Historically speaking Central Banks have 3 different operating strategies (approaches):

  1. Friedman’s approach (Inflation targeting)
  2. Keynesian theory (Aggregate demand management/stimulation)
  3. Austrian School

First strategy tells us to increase or decrease the prime rate (interest rate) of a central bank to achieve a targeted inflation level, say 5%. This is a common European approach which is followed by many central banks not only in Europe. The Keynesian theory is all about cheap money and demand stimulation. The Austrian School is somewhat hard to explain and their approach is not even about numbers.

The interesting thing is that the negative interest rates are not even mentioned in any of the “textbooks” listed above, so this is something really new.

A Dangerous Precedent

Is having the interest rates of -0.25, -0.5, -1% or even lower a dangerous precedent for the economy? It’s hard to say now because CB (Central Banks) have been enacting this policy for quite a short period of time. The European Central Bank (ECB) explains it in very simple terms: inflation is low right now, economic growth is slow, therefore we lower the interest rates to motivate people to borrow and spend.

This logic appears to be quite straight forward and, perhaps, it’s wise that this new model is tested only on relatively small European economies (plus Japan), so the rest of the world can safely observe the results of it before copying such an approach.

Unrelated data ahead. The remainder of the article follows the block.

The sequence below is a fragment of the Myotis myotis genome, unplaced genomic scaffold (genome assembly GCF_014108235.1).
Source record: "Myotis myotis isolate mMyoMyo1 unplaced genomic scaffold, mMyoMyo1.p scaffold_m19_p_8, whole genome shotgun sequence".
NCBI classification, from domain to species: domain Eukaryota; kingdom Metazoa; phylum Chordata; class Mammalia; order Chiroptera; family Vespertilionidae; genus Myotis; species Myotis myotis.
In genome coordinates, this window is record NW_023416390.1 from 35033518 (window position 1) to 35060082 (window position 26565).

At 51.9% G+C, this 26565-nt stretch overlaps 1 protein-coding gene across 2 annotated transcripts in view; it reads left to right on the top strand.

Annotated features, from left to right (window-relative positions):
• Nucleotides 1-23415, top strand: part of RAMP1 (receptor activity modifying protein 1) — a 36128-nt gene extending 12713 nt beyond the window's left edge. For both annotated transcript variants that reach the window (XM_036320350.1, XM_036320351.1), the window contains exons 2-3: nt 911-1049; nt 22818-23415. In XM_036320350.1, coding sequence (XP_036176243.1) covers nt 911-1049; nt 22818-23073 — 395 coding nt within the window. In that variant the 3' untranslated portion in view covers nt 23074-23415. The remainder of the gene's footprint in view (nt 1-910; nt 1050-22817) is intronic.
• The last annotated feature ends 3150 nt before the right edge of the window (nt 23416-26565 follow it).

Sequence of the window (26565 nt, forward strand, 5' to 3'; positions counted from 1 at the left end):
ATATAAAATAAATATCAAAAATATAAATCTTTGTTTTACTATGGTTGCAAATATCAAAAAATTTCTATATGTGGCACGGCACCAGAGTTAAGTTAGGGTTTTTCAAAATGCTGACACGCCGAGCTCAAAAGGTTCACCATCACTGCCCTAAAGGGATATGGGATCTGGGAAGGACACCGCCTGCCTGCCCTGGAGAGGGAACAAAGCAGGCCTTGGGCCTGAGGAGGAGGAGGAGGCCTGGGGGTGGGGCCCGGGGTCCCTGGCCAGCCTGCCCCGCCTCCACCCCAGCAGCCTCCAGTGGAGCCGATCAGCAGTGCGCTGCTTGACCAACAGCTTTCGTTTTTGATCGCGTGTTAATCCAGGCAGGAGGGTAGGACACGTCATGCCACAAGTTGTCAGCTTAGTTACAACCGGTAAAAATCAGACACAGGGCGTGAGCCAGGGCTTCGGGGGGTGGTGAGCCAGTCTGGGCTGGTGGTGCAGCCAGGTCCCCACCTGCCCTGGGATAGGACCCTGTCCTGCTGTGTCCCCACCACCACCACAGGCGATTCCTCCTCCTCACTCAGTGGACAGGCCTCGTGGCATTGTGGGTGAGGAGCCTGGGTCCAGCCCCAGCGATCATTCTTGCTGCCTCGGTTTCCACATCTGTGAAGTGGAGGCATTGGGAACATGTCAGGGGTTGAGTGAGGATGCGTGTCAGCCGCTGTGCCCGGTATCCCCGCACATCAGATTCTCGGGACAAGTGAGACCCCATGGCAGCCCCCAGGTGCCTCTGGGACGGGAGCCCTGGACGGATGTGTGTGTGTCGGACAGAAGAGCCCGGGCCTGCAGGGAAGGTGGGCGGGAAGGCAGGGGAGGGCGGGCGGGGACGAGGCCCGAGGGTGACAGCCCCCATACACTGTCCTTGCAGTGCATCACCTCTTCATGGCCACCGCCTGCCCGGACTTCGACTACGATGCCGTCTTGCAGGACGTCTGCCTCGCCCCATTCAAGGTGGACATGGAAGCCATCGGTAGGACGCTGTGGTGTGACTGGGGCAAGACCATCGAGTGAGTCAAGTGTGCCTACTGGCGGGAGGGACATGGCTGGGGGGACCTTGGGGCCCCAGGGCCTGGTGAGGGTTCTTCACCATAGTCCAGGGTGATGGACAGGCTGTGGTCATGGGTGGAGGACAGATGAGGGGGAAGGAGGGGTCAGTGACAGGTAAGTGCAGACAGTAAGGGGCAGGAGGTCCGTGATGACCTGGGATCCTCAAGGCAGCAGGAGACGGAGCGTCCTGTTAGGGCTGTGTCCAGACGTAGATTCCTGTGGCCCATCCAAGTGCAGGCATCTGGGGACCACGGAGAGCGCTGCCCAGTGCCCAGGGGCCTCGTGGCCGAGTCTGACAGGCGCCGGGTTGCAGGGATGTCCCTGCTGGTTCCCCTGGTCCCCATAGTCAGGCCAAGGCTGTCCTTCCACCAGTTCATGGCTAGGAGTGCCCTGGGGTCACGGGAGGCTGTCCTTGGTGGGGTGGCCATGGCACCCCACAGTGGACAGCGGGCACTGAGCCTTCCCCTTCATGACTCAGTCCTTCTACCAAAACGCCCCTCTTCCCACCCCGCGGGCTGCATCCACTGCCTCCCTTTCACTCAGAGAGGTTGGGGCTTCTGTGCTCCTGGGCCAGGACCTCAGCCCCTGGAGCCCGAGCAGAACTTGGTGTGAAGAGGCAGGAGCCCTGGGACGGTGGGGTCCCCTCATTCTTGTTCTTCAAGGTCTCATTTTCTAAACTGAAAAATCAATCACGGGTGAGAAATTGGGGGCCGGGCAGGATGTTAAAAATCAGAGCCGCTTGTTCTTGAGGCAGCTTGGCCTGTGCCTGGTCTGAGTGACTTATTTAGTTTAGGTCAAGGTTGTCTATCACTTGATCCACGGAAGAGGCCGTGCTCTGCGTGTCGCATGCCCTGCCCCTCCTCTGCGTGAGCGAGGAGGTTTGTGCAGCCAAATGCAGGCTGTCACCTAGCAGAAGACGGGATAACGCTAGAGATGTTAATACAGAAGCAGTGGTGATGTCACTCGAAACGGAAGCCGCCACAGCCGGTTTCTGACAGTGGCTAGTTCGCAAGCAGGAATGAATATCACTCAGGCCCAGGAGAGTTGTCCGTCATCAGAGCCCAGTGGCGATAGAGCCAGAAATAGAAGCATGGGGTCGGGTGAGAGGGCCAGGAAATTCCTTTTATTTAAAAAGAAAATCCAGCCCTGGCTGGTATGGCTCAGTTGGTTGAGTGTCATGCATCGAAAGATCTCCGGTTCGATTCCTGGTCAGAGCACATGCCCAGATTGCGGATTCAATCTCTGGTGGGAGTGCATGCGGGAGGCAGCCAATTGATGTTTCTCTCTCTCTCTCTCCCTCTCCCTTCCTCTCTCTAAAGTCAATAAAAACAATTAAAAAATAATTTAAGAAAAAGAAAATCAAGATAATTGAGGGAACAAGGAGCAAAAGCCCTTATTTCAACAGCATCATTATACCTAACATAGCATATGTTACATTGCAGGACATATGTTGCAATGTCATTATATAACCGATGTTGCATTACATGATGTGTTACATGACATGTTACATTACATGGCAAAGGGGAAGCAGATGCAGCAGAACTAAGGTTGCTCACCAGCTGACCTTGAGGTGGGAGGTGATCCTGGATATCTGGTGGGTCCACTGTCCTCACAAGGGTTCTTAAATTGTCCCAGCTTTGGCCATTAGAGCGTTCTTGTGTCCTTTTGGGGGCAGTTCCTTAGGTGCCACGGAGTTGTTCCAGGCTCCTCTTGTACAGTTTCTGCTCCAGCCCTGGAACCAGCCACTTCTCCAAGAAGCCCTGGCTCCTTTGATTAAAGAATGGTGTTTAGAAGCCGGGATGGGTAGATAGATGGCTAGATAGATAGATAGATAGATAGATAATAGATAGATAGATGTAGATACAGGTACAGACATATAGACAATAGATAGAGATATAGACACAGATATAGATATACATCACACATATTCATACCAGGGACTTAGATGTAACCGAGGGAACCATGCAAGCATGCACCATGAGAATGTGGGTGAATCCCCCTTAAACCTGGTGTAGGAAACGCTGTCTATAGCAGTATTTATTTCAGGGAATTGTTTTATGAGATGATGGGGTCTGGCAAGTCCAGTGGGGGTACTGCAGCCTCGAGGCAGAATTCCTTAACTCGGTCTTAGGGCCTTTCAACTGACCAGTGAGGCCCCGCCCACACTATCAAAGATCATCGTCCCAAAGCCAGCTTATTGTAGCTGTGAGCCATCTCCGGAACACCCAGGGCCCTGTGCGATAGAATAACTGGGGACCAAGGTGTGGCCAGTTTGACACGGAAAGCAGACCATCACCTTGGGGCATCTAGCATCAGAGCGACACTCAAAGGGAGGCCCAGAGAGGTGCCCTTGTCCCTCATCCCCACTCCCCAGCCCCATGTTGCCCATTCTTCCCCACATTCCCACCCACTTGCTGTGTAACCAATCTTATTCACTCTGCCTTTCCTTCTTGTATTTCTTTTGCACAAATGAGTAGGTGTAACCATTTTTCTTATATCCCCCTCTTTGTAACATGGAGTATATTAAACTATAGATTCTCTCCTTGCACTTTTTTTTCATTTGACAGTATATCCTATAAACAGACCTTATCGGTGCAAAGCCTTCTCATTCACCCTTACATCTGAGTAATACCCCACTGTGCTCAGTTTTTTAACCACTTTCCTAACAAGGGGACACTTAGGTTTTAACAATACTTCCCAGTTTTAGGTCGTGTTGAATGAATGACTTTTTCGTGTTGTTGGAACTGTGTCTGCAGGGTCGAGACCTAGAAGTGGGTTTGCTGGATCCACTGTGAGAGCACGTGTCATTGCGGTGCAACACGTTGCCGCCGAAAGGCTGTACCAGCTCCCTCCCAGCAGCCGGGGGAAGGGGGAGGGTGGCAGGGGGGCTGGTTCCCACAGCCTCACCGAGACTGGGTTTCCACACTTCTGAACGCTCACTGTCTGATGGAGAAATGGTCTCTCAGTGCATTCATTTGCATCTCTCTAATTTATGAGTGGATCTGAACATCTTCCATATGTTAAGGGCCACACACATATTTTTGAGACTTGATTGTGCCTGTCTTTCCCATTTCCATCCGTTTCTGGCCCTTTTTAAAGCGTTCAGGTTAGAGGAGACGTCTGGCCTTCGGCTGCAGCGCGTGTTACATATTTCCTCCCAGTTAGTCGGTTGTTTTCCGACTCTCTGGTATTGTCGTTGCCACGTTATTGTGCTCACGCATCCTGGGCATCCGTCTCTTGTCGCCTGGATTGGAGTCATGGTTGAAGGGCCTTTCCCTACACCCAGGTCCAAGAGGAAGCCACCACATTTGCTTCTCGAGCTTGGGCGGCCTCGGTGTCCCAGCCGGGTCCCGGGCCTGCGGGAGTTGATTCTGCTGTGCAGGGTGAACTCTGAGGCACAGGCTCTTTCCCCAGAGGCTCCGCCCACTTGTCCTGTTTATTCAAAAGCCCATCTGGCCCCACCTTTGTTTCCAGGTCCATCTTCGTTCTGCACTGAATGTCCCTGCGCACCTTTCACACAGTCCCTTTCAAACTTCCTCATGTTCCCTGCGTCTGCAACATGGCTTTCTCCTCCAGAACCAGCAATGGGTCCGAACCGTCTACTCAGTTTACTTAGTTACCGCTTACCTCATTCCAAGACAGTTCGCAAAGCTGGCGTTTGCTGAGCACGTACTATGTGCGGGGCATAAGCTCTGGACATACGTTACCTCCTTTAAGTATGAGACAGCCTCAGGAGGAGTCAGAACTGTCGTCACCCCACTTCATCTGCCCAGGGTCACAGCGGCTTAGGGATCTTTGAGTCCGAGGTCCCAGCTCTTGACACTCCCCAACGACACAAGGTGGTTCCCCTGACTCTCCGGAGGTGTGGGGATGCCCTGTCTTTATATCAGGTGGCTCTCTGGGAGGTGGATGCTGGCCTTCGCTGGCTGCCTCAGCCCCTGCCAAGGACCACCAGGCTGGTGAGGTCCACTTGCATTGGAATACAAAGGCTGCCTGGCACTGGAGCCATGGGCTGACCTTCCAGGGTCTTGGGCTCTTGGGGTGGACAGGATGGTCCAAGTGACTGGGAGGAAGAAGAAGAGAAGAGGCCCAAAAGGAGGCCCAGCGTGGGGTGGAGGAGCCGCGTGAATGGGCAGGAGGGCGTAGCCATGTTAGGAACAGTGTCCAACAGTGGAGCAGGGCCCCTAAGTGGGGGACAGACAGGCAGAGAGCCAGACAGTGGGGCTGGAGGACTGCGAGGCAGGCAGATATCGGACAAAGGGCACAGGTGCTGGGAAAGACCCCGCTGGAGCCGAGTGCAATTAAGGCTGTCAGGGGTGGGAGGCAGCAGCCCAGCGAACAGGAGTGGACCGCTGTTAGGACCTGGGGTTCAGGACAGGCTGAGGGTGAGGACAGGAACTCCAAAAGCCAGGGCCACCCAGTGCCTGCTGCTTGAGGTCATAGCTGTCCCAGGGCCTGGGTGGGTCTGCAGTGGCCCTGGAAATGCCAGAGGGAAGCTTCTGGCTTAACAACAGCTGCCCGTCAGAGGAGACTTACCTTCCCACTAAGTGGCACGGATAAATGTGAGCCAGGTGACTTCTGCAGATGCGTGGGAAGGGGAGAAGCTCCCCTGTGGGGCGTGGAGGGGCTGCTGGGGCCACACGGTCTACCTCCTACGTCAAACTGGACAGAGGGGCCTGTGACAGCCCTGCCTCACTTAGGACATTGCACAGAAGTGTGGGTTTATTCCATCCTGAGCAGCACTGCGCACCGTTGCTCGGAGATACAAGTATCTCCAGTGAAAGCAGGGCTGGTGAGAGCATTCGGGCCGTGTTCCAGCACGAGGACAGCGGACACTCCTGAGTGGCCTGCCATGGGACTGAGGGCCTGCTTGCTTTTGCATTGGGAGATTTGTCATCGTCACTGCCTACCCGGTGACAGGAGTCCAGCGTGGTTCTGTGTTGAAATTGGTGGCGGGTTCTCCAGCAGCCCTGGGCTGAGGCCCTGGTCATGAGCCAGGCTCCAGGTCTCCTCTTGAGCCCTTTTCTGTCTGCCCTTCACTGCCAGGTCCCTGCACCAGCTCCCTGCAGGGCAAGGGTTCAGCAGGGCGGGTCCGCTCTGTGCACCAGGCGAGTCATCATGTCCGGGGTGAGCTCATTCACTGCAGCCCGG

Japan, however, is a totally different story and it has a complicated economy at the moment. Heavy debt (230%+), slow GDP growth of 1.7% and the aging population forces them to try out a new approach. Japan, still being a major world economy, faces a troubling future if it wouldn’t be able to come up with something almost revolutionary to counteract those trends.

Should We Blame Central Banks?

From the point of view of a central bank, in such a complex situation, lowering interest rates might be seen as the only solution. What would be an alternative action, to increase interest rates? The interest rate has been the only tool available to central banks up until the Great Recession.

Well, raising interest rates would obviously cause money to be more scarce and expensive, which many believe would cause stagnation and would complicate things even more.

Perhaps, the best solution leans outside of the central banks, maybe certain fiscal actions such as lowering tax rate would work well and it would get the economy back on track? Trump seems to believe that a lower tax rate would bring business back to the country and have a positive effect on the economy. He could be right, but it’s unfair to compare the US with small European countries or even Japan, those countries are very different.


It seems that the world would be facing a completely new issue of slowing growth to a point where we can even see a long worldwide economic decline.

One of the signals that prove that is the world’s population numbers, which, according to almost all projection models, will start to decline just after 30-50 years. Maybe it’s a good thing, who knows? After all, with the lower population, GDP per capita would be higher and everyone would be a bit richer, but this is true only if we can do something with the wealth distribution problem, which doesn’t seem to go away.

It’s very hard to say that the negative interest rates policy is the proper answer to the deflation problem, but it might be for some courtiers under certain conditions. We have to wait to see how will this policy show itself after 20-40 years in countries where those rates are already in place.

economics   finance   indicators   interest rates   macroeconomics   money   trends   government   europe   japan   banks